Jack Pearadin and Doug Nelsen found a 1.73-carat diamond after nearly a year of searching the park's field.
‘The Rocky Horror Show’
Anything goes at the Weekend Theater’s production of the science-fiction, rock ’n’ roll comedy “The Rocky Horror Show” — well, almost anything.
In keeping with the spirit of the midnight screenings of the 1975 cult film based on the Richard O’Brien musical, patrons are invited to dress up like their favorite characters (while only three people did at Sunday’s matinee), dance in the aisles, and talk back to the actors as long as they keep it short, funny and promise not to throw anything at the stage — save for the items in the $5 “audience participation bags,” which contain, among other things, confetti and condoms.
The play opens with a dozen or so dazzling “phantoms,” or members of the chorus, marching down the center aisle in black robes belting out “Science Fiction Double Feature,” which, delivered with straight-faced playfulness, grabs the audience’s attention and holds it for the duration of the two-hour performance.
The cast of 14 crowds the small stage on which the four-piece band also performs. There isn’t room for props; instead director/choreographer John C. Thompson relies on the actors’ loud costumes, gaudy makeup, and spirited dancing for visual stimulation. For the popular song “Time Warp,” actors make use of the aisle and theater floor for dance space and with lyrics like “jump to the left, step to the right, hands on your hips, bring your knees in tight” everyone is on their feet doing it right along with them.
For those Rocky Horror virgins who’ve never “Time Warp”-ed, the confusing plot tells the story of a newly engaged, clean-cut couple Brad Majors (Carl Carter) and Janet Weiss (Shaylea Harding), who come across the castle of Transylvanian transvestite Dr. Frank N. Furter (John Frank Tyndall III) after their car has a blowout one dark and stormy night. At this hunting lodge for weirdos, straight-laced Brad and Janet are introduced to Frank N. Furter’s motley crew, including right-hand man Riff Raff (Jason M. Willey), who looks like a thin, blonde Wolverine, and coquette Columbia (Susan Andrews), a Betsey Johnson look-alike. The couple is stripped of their neat clothes and forced to take part in the erotic misadventures that ensue after Frank N. Furter, who resembles Marilyn Manson and dresses like Dita von Teese, brings to life his latest creation: a perfectly tanned, blonde boy toy named Rocky (John Andrew Ellis), who wears nothing but well-endowed gold panties the entire show.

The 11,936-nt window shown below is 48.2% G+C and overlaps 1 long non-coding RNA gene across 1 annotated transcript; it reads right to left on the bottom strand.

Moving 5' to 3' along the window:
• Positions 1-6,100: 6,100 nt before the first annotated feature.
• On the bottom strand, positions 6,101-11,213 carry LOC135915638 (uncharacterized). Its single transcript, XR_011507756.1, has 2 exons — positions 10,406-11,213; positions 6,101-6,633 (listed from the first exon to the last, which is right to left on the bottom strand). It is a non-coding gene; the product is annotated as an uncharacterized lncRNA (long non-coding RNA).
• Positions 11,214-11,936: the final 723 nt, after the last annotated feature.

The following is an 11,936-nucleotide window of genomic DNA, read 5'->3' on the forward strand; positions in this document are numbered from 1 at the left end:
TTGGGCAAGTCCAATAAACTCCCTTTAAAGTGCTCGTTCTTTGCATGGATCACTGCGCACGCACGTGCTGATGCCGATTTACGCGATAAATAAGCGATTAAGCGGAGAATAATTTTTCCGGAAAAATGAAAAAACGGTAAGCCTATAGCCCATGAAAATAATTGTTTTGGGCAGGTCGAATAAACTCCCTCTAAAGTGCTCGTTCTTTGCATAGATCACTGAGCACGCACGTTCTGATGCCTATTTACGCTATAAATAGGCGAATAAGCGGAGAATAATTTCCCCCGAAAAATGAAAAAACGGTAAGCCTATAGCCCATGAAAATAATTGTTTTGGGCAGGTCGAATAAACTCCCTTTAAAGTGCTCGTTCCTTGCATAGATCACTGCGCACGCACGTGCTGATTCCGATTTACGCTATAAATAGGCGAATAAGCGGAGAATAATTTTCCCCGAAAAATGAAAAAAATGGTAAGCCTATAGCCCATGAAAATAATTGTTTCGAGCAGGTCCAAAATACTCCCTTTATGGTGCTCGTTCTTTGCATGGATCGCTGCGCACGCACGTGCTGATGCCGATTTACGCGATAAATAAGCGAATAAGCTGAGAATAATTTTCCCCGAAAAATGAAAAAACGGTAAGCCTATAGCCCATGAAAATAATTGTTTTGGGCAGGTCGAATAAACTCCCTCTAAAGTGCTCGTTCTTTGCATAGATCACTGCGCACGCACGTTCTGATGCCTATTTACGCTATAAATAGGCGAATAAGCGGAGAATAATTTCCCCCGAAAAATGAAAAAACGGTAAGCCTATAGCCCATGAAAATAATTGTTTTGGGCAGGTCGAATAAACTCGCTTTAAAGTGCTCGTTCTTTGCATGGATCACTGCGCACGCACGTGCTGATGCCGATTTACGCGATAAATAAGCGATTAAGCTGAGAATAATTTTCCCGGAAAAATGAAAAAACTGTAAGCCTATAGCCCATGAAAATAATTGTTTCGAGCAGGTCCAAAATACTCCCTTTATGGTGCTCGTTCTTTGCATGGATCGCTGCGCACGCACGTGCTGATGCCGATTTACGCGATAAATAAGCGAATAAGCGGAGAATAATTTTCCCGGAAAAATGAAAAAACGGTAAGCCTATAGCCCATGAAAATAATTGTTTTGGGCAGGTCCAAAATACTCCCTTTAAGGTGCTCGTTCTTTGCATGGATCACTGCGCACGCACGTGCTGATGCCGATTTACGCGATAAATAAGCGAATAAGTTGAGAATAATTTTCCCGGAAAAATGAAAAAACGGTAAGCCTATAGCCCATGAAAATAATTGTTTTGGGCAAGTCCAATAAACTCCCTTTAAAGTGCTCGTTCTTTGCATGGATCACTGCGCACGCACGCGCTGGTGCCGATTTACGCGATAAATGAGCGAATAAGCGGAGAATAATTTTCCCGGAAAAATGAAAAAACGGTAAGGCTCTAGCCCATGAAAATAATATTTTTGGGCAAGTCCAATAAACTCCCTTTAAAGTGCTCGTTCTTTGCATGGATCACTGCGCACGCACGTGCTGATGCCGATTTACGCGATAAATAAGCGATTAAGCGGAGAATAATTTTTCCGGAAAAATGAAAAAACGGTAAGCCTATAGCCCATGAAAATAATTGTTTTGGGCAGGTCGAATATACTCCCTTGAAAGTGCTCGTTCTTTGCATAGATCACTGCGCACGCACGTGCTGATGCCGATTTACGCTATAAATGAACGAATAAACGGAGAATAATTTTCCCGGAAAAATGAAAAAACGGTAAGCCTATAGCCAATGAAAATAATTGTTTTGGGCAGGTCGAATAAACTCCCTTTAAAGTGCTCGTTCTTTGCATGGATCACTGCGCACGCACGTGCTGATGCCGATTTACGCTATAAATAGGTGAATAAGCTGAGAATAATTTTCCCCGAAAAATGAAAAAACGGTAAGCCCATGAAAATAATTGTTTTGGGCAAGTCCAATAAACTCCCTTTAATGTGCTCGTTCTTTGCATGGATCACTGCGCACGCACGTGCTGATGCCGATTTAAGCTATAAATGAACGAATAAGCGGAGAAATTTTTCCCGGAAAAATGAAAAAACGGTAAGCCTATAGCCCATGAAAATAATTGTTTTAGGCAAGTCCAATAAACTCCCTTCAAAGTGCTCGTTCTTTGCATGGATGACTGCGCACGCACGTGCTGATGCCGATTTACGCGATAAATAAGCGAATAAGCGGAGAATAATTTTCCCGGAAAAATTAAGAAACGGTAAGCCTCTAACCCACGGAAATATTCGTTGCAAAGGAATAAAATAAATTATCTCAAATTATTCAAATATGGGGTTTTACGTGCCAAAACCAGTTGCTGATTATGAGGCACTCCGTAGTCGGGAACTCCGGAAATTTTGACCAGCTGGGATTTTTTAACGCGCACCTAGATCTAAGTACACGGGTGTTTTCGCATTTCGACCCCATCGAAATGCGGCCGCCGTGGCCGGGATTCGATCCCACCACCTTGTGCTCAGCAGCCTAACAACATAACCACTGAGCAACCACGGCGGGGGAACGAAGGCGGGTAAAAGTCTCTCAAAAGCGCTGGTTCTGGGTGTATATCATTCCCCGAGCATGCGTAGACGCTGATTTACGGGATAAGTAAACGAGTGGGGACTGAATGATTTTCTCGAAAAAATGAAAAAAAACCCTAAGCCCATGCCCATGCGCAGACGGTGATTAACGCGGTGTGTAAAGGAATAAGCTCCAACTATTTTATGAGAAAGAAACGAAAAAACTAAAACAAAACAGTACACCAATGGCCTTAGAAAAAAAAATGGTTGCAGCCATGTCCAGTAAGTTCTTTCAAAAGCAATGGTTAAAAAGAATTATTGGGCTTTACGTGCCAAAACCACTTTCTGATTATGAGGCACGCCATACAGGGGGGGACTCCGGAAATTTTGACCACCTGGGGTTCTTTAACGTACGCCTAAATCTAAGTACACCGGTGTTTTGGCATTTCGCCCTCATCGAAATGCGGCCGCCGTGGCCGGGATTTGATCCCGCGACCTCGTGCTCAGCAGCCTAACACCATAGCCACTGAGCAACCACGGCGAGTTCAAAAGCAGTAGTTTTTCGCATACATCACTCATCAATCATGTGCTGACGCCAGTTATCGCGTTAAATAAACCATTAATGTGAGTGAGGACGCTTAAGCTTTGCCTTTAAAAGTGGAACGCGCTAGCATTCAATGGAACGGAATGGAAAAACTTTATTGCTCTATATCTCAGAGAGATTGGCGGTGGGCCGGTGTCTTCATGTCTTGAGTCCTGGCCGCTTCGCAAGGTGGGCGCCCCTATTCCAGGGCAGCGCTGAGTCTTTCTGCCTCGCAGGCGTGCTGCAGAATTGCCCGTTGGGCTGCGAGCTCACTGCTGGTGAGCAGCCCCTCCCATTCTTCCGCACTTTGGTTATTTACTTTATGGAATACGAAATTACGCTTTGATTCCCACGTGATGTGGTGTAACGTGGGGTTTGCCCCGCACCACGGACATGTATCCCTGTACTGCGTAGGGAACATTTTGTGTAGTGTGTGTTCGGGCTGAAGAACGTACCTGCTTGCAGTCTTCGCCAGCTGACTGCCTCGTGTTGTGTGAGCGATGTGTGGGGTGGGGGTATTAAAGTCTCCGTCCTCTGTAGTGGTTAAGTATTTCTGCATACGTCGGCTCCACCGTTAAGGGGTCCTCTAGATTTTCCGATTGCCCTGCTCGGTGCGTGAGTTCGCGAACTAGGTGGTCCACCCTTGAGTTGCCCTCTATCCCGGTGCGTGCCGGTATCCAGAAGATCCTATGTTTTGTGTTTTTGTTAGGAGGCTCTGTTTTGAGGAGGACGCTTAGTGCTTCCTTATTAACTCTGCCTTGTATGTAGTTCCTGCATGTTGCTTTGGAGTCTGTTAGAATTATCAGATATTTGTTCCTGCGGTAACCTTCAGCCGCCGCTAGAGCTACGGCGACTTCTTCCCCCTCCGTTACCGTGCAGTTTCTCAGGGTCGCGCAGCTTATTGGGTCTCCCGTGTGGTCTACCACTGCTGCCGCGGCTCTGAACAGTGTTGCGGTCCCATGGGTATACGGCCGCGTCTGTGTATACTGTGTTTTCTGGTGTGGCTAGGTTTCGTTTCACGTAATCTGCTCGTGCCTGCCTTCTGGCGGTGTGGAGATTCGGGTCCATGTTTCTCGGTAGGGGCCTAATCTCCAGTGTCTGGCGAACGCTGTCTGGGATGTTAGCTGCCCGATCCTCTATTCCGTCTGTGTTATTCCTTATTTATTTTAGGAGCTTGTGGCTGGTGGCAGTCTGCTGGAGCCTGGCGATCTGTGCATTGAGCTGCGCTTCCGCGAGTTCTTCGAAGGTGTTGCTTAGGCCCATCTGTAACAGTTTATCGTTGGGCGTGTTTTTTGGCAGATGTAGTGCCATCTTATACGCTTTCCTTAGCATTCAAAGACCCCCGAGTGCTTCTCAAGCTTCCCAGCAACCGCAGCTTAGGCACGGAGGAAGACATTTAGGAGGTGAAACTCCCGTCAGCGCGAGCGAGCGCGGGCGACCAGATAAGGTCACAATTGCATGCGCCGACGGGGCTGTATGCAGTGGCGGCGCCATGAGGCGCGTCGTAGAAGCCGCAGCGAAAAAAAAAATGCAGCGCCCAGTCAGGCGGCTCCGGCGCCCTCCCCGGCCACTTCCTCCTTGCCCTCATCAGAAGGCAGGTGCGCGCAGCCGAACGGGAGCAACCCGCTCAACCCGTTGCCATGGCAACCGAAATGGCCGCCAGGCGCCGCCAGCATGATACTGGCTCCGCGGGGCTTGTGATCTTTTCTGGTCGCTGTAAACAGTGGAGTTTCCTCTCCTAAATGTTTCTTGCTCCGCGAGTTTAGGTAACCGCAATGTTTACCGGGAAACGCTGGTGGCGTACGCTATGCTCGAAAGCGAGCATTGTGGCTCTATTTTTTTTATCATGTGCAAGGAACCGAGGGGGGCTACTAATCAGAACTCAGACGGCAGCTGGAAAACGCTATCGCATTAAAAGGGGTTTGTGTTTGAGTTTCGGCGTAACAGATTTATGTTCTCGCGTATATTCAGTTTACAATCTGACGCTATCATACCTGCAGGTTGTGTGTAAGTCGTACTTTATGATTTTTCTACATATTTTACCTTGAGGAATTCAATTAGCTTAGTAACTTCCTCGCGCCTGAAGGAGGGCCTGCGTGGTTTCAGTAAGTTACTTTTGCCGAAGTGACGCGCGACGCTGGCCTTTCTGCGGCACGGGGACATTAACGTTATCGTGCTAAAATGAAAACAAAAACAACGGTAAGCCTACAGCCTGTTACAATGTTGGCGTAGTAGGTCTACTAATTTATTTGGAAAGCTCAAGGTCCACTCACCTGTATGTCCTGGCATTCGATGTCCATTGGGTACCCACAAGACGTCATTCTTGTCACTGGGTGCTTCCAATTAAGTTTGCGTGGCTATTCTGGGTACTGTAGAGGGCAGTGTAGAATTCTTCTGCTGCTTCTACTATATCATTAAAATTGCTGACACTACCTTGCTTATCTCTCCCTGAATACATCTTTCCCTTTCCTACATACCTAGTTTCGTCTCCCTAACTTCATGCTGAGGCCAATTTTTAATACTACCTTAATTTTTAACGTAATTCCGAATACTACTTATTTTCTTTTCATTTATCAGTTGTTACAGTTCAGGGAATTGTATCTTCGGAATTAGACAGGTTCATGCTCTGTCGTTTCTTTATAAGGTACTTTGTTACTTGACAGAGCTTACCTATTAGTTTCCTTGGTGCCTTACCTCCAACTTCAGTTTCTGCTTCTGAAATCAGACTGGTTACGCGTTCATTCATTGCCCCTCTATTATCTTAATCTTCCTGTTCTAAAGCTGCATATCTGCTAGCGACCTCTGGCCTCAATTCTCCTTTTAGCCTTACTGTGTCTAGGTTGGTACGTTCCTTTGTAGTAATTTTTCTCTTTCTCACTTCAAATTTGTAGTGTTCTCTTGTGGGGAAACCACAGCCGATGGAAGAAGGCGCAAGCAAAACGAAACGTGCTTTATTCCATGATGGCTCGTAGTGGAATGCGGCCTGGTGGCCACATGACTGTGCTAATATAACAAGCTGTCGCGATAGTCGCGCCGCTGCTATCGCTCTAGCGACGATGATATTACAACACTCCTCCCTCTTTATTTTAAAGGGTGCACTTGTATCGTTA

When Rocky goes missing in the castle, Frank N. Furter sneaks into Janet’s bedroom, and later Brad’s, taking advantage of them by convincing them that “there’s no crime giving yourself over to pleasure.” (When delivering the line to Brad, someone in the audience gets big laughs for yelling: “There is in Arkansas.”)
Halfway through Act 2, after discovering Brad’s indiscretion, Janet seduces Rocky in “Touch-A-Touch-A-Me,” a song in which uptight Janet loosens up. While a crowd favorite, the song is lacking in vocal delivery by Harding, who plays prim and proper Janet perfectly, but can’t quite reach the high notes called for in the character’s solos.
The singing and dancing make up for the weak plot, and the show ends on a good note, even if you’re not sure what really happens.
There’s still time to give yourself over to pleasure as the Weekend Theater has added three shows at 8 p.m. Thursday through Saturday, July 6-8. Call 374-3761 to reserve tickets.